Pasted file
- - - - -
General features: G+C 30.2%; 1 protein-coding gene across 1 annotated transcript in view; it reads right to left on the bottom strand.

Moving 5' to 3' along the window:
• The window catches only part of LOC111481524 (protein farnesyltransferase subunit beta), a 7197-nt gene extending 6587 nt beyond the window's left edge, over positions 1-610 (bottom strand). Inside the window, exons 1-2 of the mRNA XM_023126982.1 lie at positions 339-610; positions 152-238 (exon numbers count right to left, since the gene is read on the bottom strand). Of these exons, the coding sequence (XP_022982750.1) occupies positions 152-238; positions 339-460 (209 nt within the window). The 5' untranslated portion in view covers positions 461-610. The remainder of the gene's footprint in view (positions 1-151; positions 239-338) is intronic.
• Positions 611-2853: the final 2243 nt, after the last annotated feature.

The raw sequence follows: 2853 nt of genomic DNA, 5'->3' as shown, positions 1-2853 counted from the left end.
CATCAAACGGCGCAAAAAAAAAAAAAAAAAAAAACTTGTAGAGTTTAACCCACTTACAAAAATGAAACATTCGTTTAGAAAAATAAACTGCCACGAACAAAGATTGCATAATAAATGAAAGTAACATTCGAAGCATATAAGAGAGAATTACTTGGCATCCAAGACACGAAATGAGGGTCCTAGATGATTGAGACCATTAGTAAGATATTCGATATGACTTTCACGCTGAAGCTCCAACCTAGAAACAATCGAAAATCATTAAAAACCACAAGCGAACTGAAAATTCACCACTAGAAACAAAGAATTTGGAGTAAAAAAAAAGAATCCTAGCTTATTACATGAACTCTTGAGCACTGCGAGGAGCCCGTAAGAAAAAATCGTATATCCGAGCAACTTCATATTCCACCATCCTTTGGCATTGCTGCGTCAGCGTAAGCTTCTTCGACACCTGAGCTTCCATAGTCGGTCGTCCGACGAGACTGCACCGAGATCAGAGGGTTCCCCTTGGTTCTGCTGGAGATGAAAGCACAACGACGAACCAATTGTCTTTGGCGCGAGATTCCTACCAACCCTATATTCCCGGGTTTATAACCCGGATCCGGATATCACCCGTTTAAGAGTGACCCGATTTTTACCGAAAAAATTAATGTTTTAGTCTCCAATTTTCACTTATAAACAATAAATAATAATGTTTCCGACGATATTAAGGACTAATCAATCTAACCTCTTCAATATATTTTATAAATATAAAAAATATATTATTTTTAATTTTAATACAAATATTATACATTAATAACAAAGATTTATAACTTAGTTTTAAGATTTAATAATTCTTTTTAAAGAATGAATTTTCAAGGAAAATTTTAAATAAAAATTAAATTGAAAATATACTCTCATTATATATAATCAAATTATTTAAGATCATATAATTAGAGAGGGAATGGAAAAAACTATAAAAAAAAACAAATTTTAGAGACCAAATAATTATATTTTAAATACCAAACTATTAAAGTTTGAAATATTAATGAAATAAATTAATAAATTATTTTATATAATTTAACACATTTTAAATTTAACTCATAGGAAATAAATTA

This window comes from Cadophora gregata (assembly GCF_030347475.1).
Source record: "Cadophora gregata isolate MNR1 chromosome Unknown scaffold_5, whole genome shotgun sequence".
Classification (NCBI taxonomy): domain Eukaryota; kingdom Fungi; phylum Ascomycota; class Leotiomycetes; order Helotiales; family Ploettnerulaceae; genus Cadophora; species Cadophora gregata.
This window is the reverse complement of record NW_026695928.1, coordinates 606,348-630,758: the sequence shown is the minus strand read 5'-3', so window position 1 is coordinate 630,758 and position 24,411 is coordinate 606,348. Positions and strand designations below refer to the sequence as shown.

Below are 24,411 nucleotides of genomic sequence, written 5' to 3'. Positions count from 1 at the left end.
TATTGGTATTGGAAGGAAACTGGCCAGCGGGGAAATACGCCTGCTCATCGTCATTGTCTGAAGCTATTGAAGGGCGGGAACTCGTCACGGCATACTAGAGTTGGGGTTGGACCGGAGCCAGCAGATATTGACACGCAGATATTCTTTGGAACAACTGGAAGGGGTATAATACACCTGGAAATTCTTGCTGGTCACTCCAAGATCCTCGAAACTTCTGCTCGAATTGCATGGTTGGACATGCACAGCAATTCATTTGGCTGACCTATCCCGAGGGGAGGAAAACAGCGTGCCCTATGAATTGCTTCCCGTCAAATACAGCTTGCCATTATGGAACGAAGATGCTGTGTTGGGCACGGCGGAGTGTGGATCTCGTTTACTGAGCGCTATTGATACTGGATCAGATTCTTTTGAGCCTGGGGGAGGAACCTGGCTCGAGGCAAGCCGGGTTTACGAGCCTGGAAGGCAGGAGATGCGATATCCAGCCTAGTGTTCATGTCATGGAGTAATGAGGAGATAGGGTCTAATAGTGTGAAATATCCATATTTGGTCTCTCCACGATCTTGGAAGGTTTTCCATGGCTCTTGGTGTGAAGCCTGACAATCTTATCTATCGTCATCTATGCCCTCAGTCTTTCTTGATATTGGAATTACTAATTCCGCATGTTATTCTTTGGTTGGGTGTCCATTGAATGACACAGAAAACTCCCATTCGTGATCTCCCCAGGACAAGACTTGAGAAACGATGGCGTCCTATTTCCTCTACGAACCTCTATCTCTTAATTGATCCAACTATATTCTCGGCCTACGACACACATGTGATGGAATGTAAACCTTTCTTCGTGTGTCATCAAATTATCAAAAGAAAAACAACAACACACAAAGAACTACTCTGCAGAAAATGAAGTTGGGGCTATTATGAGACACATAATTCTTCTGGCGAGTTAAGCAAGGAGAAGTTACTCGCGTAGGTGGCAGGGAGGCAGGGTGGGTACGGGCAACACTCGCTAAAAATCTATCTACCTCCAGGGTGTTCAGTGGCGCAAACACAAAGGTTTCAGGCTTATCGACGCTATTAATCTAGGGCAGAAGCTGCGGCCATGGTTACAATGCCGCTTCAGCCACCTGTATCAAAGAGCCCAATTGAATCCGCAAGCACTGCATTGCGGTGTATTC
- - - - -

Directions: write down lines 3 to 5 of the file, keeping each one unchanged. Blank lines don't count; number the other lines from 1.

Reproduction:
• The window catches only part of LOC111481524 (protein farnesyltransferase subunit beta), a 7197-nt gene extending 6587 nt beyond the window's left edge, over positions 1-610 (bottom strand). Inside the window, exons 1-2 of the mRNA XM_023126982.1 lie at positions 339-610; positions 152-238 (exon numbers count right to left, since the gene is read on the bottom strand). Of these exons, the coding sequence (XP_022982750.1) occupies positions 152-238; positions 339-460 (209 nt within the window). The 5' untranslated portion in view covers positions 461-610. The remainder of the gene's footprint in view (positions 1-151; positions 239-338) is intronic.
• Positions 611-2853: the final 2243 nt, after the last annotated feature.

The raw sequence follows: 2853 nt of genomic DNA, 5'->3' as shown, positions 1-2853 counted from the left end.